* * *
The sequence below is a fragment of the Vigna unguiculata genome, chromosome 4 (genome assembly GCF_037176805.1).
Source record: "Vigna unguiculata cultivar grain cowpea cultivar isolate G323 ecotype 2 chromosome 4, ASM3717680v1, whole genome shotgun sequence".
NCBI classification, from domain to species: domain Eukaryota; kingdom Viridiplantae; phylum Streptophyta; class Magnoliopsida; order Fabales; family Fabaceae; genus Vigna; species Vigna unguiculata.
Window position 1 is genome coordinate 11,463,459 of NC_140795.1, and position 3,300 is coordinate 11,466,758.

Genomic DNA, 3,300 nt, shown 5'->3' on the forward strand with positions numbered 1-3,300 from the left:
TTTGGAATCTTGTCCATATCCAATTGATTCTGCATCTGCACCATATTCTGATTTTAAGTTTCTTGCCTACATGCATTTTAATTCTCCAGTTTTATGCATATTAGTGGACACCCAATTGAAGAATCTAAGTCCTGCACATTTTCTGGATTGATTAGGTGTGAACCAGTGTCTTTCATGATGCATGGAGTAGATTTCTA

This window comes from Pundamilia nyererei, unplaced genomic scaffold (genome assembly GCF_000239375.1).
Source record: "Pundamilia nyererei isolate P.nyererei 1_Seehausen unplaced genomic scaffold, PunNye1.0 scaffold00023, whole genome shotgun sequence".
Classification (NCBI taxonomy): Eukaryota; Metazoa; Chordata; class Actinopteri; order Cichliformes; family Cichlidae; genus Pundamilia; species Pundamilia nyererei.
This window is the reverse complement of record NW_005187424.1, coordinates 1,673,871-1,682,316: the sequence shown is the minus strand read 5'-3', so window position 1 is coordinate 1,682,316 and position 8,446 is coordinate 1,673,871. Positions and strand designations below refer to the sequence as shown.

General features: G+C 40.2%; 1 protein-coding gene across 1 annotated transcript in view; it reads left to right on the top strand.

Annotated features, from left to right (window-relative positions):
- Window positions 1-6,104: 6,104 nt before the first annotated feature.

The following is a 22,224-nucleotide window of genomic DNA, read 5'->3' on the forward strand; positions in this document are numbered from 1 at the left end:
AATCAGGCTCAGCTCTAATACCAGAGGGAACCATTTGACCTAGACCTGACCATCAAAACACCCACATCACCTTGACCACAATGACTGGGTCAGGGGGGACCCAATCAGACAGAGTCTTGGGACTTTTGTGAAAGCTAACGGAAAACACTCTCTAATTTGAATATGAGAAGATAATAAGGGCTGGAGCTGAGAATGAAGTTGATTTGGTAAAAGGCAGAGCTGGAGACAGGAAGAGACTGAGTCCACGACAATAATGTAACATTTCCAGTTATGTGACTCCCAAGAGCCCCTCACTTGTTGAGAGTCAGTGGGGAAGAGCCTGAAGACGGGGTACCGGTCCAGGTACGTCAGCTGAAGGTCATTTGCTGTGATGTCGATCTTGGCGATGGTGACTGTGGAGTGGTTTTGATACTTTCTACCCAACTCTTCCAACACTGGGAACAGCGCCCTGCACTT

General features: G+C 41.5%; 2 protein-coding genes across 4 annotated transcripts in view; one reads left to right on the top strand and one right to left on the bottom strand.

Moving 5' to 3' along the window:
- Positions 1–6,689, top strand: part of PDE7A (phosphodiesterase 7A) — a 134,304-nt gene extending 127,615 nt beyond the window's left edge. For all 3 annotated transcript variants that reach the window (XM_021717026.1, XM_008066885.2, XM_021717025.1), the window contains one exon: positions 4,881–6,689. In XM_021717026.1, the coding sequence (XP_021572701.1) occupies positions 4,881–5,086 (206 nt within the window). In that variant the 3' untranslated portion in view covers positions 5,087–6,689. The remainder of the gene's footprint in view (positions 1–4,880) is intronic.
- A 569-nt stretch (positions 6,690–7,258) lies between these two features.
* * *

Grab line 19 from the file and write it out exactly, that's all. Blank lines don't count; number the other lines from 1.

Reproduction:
- A 569-nt stretch (positions 6,690–7,258) lies between these two features.